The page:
Stressed Out: The Top 5 Habits That Are Making Millennials Stressed, Anxious and Ultimately Unproductive

According to a recent study conducted by the American Psychological Association, APA, Millennials suffer from more stress and are less likely to be able to manage it as compared to any generation that came previously.

According to the report, 12% of Millennials have been diagnosed with some sort of anxiety-related disorder. This percentage is almost twice the amount as compared to the previous generation of boomers.

According to other non-official sources, anxiety affects 30% of the millennial working class and an even more alarmingly staggering 61% of the college population.

Anxiety is a disorder that not only affects a person’s well-being but also hinders their performance in almost every aspect of their life. An assessment conducted by the American College Health Association (ACHA) found that stress and anxiety were the two major factors taking a toll on both students’ health as well as their performance regarding many various tasks.

Even though it is constantly argued that many millennials suffer from anxiety due to a tough job market, student debt and many psychological pressures such as an overload of choices and career crises, it is now being observed that many Millennial day-to-day habits cause them to suffer from major anxiety and thus sabotage their own mental health at the end of the day. Here are the top 5 habits that are contributing to this complicated and worrisome situation:


1. Bad Sleeping Habits:

Bad Sleeping Habits are perhaps some of the biggest contributors to anxiety in people all across the world. Unfortunately, this habit is deeply rooted in the millennial generation. Lack of sleep triggers the parts of the brain that contribute to excessive worrying. This is why millennials are also being referred to as ‘the worrisome generation’.

Lack of sleep results due to a number of factors such as going to bed at different timings, not making sleep a priority and spending excessive amounts of time on a laptop or mobile phone right before bed.


2. Skipping Meals:

A body needs food like a car needs fuel. And while millennial’s cars might not be facing anxiety, they certainly are. Eating at regular intervals helps regulate both the metabolism as well as insulin levels in the blood. Not eating regularly, going hungry for extended periods of time or not eating according to the body’s requirements are some of the reasons why many youngsters today are facing anxiety-like symptoms on a daily basis. These include dizziness, confusion as well as difficulty in communicating.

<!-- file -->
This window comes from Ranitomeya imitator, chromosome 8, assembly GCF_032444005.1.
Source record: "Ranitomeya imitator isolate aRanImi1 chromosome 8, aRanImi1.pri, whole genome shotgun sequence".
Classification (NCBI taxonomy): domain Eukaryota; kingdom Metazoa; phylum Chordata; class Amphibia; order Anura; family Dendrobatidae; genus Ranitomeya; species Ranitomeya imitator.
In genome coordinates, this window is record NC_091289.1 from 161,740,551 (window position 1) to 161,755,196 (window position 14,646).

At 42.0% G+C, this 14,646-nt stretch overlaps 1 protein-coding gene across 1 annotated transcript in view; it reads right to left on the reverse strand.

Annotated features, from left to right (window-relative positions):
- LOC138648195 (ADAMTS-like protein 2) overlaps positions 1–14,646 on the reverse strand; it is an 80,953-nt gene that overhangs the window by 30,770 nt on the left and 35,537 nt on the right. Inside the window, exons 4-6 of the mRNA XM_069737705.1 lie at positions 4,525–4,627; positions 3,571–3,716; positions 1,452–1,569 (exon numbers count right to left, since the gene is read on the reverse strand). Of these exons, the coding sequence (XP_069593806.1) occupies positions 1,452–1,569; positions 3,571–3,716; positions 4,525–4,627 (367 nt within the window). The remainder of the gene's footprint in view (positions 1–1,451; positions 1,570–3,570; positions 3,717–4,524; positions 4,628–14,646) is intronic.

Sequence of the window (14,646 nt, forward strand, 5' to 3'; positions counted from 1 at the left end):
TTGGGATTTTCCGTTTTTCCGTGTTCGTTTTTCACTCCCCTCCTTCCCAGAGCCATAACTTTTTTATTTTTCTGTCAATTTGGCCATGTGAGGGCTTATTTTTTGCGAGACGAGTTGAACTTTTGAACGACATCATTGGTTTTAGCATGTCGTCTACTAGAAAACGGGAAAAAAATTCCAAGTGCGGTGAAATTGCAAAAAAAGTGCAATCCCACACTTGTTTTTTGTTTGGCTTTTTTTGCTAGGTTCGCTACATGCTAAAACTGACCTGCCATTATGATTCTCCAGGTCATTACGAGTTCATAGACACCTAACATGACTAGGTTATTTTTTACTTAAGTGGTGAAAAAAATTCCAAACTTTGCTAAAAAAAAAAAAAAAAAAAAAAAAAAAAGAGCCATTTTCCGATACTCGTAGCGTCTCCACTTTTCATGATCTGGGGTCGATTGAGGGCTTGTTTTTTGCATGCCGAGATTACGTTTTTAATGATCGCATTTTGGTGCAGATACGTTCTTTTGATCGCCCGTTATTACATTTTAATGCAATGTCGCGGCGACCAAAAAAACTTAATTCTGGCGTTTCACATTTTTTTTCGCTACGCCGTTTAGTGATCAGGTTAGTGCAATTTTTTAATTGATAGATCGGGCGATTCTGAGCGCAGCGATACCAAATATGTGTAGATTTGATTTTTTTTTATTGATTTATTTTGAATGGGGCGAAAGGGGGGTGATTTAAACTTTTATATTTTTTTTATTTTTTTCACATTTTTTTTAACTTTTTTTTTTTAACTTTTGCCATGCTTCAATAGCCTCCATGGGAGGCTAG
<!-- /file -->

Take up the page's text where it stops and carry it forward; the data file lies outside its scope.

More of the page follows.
3. Drinking Excessive Amounts of Caffeinated Beverages:

Caffeine is like a jolt of energy for the body. When taken in small doses with regular intervals in between, it helps a person stay alert, awake and even helps them perform better on some tasks. However, caffeine can also contribute towards making a person irritable, jittery and nervous, especially if they have a history of dealing with anxiety. Caffeine has also been known to act as a trigger for people who suffer from panic attacks. Apart from this, it also leads the body towards dehydration-another leading contributor towards anxiety.


4. Using One’s Phone:

Technology is a blessing. There is no difference of opinion over the fact that technology has certainly made our lives much easier. However, spending excessive amounts of time in front of a screen is something that is contributing to anxiety for many people. According to various studies, screen-based entertainment causes nervous system arousal which also helps to increase anxiety amongst various people. Apart from this, spending excessive amounts of time on social media helps contribute towards depression and feelings of inadequacy.


5. No Balance:

Millennials are being deemed to be one of the most hard-working generations across the board. However, this is taking a definite toll on their health. According to a study conducted by FORBES’, millennials live in a constant state of paradox: getting irritated when work interferes with their personal life and then getting anxious and feeling guilty when they’re not working. This constant state of just thinking about work is also contributing to their levels of anxiety. This is due to the fact that millennials treat work as a ‘thing’ and not as a ‘place’ that they can leave after they’re finished. Hence, by taking their work home with them, they take along the anxiety and stress that come with the job back home as well.

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